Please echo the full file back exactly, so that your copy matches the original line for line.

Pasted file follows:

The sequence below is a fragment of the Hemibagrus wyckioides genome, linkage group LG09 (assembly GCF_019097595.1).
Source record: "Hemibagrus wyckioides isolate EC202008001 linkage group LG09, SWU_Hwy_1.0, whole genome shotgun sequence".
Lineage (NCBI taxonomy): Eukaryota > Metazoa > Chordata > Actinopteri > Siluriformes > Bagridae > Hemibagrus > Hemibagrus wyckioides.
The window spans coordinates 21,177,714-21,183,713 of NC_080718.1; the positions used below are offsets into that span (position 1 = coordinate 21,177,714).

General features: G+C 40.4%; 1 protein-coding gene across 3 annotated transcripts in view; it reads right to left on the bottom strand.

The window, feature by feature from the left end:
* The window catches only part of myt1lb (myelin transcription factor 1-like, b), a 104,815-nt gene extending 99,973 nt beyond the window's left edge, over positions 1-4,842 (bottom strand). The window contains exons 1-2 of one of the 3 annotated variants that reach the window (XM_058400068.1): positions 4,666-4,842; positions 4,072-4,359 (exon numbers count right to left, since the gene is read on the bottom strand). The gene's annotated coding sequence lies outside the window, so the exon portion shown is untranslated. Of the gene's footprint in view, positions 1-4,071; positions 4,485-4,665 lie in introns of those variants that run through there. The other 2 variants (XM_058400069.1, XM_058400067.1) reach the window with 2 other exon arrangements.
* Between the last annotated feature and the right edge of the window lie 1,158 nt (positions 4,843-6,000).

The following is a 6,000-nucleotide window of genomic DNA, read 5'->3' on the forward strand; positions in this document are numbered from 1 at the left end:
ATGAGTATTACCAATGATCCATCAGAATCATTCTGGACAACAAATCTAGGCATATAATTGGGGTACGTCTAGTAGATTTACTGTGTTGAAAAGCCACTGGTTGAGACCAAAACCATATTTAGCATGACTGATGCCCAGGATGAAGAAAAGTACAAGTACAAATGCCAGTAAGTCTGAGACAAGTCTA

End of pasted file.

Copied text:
The sequence below is a fragment of the Hemibagrus wyckioides genome, linkage group LG09 (assembly GCF_019097595.1).
Source record: "Hemibagrus wyckioides isolate EC202008001 linkage group LG09, SWU_Hwy_1.0, whole genome shotgun sequence".
Lineage (NCBI taxonomy): Eukaryota > Metazoa > Chordata > Actinopteri > Siluriformes > Bagridae > Hemibagrus > Hemibagrus wyckioides.
The window spans coordinates 21,177,714-21,183,713 of NC_080718.1; the positions used below are offsets into that span (position 1 = coordinate 21,177,714).

General features: G+C 40.4%; 1 protein-coding gene across 3 annotated transcripts in view; it reads right to left on the bottom strand.

The window, feature by feature from the left end:
* The window catches only part of myt1lb (myelin transcription factor 1-like, b), a 104,815-nt gene extending 99,973 nt beyond the window's left edge, over positions 1-4,842 (bottom strand). The window contains exons 1-2 of one of the 3 annotated variants that reach the window (XM_058400068.1): positions 4,666-4,842; positions 4,072-4,359 (exon numbers count right to left, since the gene is read on the bottom strand). The gene's annotated coding sequence lies outside the window, so the exon portion shown is untranslated. Of the gene's footprint in view, positions 1-4,071; positions 4,485-4,665 lie in introns of those variants that run through there. The other 2 variants (XM_058400069.1, XM_058400067.1) reach the window with 2 other exon arrangements.
* Between the last annotated feature and the right edge of the window lie 1,158 nt (positions 4,843-6,000).

The following is a 6,000-nucleotide window of genomic DNA, read 5'->3' on the forward strand; positions in this document are numbered from 1 at the left end:
ATGAGTATTACCAATGATCCATCAGAATCATTCTGGACAACAAATCTAGGCATATAATTGGGGTACGTCTAGTAGATTTACTGTGTTGAAAAGCCACTGGTTGAGACCAAAACCATATTTAGCATGACTGATGCCCAGGATGAAGAAAAGTACAAGTACAAATGCCAGTAAGTCTGAGACAAGTCTA